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Nokia, the world’s largest mobile phone maker, dedicated a new office building in Silicon Valley today, and its leaders promised that good things are coming soon.

Stephen Elop, the former Microsoft executive who in September was appointed chief executive of Nokia, is planning to make a major announcement during a speech to investors in London on Feb. 11. As its rivals move fast in the growing market for smartphones and tablets, Nokia doesn’t want anyone to forget that it’s still the biggest player and isn’t going away.

Nokia isn’t saying exactly what he’ll talk about, but it says the announcement is a strategic one. The New York Times says Nokia may throw its support behind Microsoft’s Windows Phone 7 software (a possibility that we’ve been reporting since last September).

That would be a huge change, since Nokia has been committed to its Symbian operating system for a long time and has been developing the Meego smartphone and tablet software with Intel for some time. Rich Green (pictured) chief technology officer of Nokia, was at the Silicon Valley building dedication today and said in a brief conversation that he is very impressed with Nokia’s willingness to embrace change and turn the ship around. Elop got tongues wagging on Jan. 27 when he said that Nokia was open to “create and/or join other ecosystems.”

Green, a former Sun Microsystems software executive, joined the company eight months ago and is eager to help get it on track. It dominates the market for feature phones (the new Nokia office’s lounge has a display of all of Nokia’s phones, pictured), but in smartphones, it has stumbled. Our review of its flagship N8 smartphone praised its hardware, but found it lacking in every other respect. Apple’s iPhone and the Google Android operating system, and its various hardware supporters, have proven to be formidable competition.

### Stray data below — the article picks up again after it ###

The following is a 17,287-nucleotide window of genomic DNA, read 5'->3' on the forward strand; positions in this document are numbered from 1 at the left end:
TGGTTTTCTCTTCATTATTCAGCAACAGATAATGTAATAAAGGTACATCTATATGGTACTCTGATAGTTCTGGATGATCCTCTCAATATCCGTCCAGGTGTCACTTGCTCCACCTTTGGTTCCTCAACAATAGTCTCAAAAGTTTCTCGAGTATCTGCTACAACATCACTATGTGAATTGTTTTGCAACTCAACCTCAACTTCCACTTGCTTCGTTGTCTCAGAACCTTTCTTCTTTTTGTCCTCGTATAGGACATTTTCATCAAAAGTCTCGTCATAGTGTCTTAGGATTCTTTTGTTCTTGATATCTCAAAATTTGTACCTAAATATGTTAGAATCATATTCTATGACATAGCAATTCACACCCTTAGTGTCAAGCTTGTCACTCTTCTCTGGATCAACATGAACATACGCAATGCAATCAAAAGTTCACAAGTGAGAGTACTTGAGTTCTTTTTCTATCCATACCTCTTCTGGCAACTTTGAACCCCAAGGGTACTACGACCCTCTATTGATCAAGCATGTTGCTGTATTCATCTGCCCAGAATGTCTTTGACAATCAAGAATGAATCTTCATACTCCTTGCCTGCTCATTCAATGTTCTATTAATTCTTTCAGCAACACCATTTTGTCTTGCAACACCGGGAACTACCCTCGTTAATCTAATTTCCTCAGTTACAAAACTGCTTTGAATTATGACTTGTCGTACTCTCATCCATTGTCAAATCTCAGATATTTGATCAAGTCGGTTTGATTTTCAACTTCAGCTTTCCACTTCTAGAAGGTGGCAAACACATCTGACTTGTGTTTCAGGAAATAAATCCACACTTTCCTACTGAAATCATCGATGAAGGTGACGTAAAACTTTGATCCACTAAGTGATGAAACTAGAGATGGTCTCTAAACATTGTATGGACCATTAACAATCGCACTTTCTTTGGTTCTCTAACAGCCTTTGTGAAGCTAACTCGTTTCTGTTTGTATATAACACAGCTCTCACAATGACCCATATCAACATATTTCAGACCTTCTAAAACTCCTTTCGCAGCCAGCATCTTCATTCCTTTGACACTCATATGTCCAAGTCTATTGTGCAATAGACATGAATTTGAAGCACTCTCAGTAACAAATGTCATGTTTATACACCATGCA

The Finnish company’s growth has slowed, and it replaced its CEO because of market share losses. In the fourth quarter, Nokia’s share of the global smartphone market fell from 40 percent a year ago to 31 percent. Profit declined 21 percent. In the U.S. in the third quarter, Nokia’s market share was a tiny 2 percent in the U.S., according to strategy analytics.

Yet Nokia officials offered reminders that they have cool technologies such as Qt, (pronounced cute), which partners such as Netflix use to create TV-based web movie download applications. Qt, available for free, has won a loyal following for its ease-of-use as a tool for developers to create applications on a wide variety of web-based platforms.

In Silicon Valley, Nokia’s new office occupies about five floors of an office building in Sunnyvale, Calif., and it has a bunch of researchers in Palo Alto and Berkeley as well. At the event today, the company was courting all sorts of mobile developers, encouraging them to get to know the company and partner with it. Green wouldn’t say what was happening on Feb. 11. But he said it will indeed be big news that will signal the direction of the company in the future.

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